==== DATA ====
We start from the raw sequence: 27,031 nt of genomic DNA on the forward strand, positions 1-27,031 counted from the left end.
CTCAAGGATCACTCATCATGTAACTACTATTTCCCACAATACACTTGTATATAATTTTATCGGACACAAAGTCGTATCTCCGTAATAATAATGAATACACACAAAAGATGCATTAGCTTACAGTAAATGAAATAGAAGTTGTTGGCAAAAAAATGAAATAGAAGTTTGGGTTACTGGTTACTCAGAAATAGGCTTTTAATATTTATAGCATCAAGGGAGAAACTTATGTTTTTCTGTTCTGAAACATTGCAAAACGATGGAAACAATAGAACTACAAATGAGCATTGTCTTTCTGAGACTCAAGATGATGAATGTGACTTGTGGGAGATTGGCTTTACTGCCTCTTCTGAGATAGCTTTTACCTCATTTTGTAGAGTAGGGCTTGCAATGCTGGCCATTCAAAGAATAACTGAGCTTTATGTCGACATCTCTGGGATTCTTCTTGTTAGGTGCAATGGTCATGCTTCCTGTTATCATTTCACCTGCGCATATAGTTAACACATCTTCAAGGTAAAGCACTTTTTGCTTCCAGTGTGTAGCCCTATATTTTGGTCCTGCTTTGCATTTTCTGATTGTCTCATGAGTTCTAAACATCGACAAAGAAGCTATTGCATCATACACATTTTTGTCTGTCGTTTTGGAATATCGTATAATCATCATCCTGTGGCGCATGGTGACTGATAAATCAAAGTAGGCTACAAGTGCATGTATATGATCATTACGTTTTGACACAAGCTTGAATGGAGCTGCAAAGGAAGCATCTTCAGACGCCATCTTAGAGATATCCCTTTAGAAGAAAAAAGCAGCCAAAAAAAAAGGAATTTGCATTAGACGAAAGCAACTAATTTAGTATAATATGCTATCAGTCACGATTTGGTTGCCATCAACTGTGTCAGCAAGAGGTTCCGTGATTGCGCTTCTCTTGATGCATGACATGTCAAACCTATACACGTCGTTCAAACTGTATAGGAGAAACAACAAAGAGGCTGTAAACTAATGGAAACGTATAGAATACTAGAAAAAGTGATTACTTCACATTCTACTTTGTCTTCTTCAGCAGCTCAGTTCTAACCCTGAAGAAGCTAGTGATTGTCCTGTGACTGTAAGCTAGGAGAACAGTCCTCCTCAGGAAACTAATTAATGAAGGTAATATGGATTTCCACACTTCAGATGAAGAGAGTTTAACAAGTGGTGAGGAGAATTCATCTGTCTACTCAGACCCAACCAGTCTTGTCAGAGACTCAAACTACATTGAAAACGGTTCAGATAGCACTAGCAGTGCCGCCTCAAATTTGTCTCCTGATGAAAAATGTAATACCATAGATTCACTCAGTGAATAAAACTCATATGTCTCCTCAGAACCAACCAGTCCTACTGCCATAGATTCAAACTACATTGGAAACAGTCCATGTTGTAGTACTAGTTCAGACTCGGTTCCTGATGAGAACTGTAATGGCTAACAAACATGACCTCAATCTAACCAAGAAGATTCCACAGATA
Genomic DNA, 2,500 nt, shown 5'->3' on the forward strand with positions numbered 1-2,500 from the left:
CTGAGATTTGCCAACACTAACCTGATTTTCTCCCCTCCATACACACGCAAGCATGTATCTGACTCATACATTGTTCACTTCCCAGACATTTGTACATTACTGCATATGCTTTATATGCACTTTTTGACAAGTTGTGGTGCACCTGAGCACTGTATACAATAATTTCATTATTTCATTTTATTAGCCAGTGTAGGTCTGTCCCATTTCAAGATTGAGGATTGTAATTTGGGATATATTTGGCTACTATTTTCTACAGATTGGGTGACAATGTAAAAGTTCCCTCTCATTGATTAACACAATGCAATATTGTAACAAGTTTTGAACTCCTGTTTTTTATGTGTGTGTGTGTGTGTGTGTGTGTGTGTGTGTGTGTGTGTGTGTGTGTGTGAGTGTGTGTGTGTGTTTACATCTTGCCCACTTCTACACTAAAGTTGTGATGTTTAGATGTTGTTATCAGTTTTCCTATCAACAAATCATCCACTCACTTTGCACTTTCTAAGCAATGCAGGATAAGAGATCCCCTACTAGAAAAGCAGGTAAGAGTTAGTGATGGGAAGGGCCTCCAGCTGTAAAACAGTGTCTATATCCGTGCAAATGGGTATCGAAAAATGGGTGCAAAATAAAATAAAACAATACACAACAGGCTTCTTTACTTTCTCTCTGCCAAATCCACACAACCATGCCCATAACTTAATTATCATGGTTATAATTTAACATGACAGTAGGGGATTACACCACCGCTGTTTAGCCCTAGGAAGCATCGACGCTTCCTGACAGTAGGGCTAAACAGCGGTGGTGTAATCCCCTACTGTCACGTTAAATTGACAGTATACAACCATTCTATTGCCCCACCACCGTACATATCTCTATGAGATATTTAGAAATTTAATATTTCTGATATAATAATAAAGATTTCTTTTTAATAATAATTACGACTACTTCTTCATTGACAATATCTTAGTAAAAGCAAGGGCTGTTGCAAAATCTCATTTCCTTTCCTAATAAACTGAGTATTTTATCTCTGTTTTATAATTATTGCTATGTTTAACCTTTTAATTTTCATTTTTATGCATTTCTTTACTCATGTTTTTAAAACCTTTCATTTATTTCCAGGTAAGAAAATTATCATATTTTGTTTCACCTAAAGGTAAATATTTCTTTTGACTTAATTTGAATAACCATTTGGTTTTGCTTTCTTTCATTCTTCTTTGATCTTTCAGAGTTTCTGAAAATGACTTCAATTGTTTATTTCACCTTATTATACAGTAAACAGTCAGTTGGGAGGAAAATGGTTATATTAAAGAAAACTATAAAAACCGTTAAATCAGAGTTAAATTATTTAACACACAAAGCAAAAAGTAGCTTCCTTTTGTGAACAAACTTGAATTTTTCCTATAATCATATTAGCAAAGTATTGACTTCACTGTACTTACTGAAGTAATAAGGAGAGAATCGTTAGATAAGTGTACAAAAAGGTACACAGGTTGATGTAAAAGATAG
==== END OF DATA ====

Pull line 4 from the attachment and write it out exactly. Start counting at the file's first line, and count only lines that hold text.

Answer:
CTGAGATTTGCCAACACTAACCTGATTTTCTCCCCTCCATACACACGCAAGCATGTATCTGACTCATACATTGTTCACTTCCCAGACATTTGTACATTACTGCATATGCTTTATATGCACTTTTTGACAAGTTGTGGTGCACCTGAGCACTGTATACAATAATTTCATTATTTCATTTTATTAGCCAGTGTAGGTCTGTCCCATTTCAAGATTGAGGATTGTAATTTGGGATATATTTGGCTACTATTTTCTACAGATTGGGTGACAATGTAAAAGTTCCCTCTCATTGATTAACACAATGCAATATTGTAACAAGTTTTGAACTCCTGTTTTTTATGTGTGTGTGTGTGTGTGTGTGTGTGTGTGTGTGTGTGTGTGTGTGTGTGTGAGTGTGTGTGTGTGTTTACATCTTGCCCACTTCTACACTAAAGTTGTGATGTTTAGATGTTGTTATCAGTTTTCCTATCAACAAATCATCCACTCACTTTGCACTTTCTAAGCAATGCAGGATAAGAGATCCCCTACTAGAAAAGCAGGTAAGAGTTAGTGATGGGAAGGGCCTCCAGCTGTAAAACAGTGTCTATATCCGTGCAAATGGGTATCGAAAAATGGGTGCAAAATAAAATAAAACAATACACAACAGGCTTCTTTACTTTCTCTCTGCCAAATCCACACAACCATGCCCATAACTTAATTATCATGGTTATAATTTAACATGACAGTAGGGGATTACACCACCGCTGTTTAGCCCTAGGAAGCATCGACGCTTCCTGACAGTAGGGCTAAACAGCGGTGGTGTAATCCCCTACTGTCACGTTAAATTGACAGTATACAACCATTCTATTGCCCCACCACCGTACATATCTCTATGAGATATTTAGAAATTTAATATTTCTGATATAATAATAAAGATTTCTTTTTAATAATAATTACGACTACTTCTTCATTGACAATATCTTAGTAAAAGCAAGGGCTGTTGCAAAATCTCATTTCCTTTCCTAATAAACTGAGTATTTTATCTCTGTTTTATAATTATTGCTATGTTTAACCTTTTAATTTTCATTTTTATGCATTTCTTTACTCATGTTTTTAAAACCTTTCATTTATTTCCAGGTAAGAAAATTATCATATTTTGTTTCACCTAAAGGTAAATATTTCTTTTGACTTAATTTGAATAACCATTTGGTTTTGCTTTCTTTCATTCTTCTTTGATCTTTCAGAGTTTCTGAAAATGACTTCAATTGTTTATTTCACCTTATTATACAGTAAACAGTCAGTTGGGAGGAAAATGGTTATATTAAAGAAAACTATAAAAACCGTTAAATCAGAGTTAAATTATTTAACACACAAAGCAAAAAGTAGCTTCCTTTTGTGAACAAACTTGAATTTTTCCTATAATCATATTAGCAAAGTATTGACTTCACTGTACTTACTGAAGTAATAAGGAGAGAATCGTTAGATAAGTGTACAAAAAGGTACACAGGTTGATGTAAAAGATAG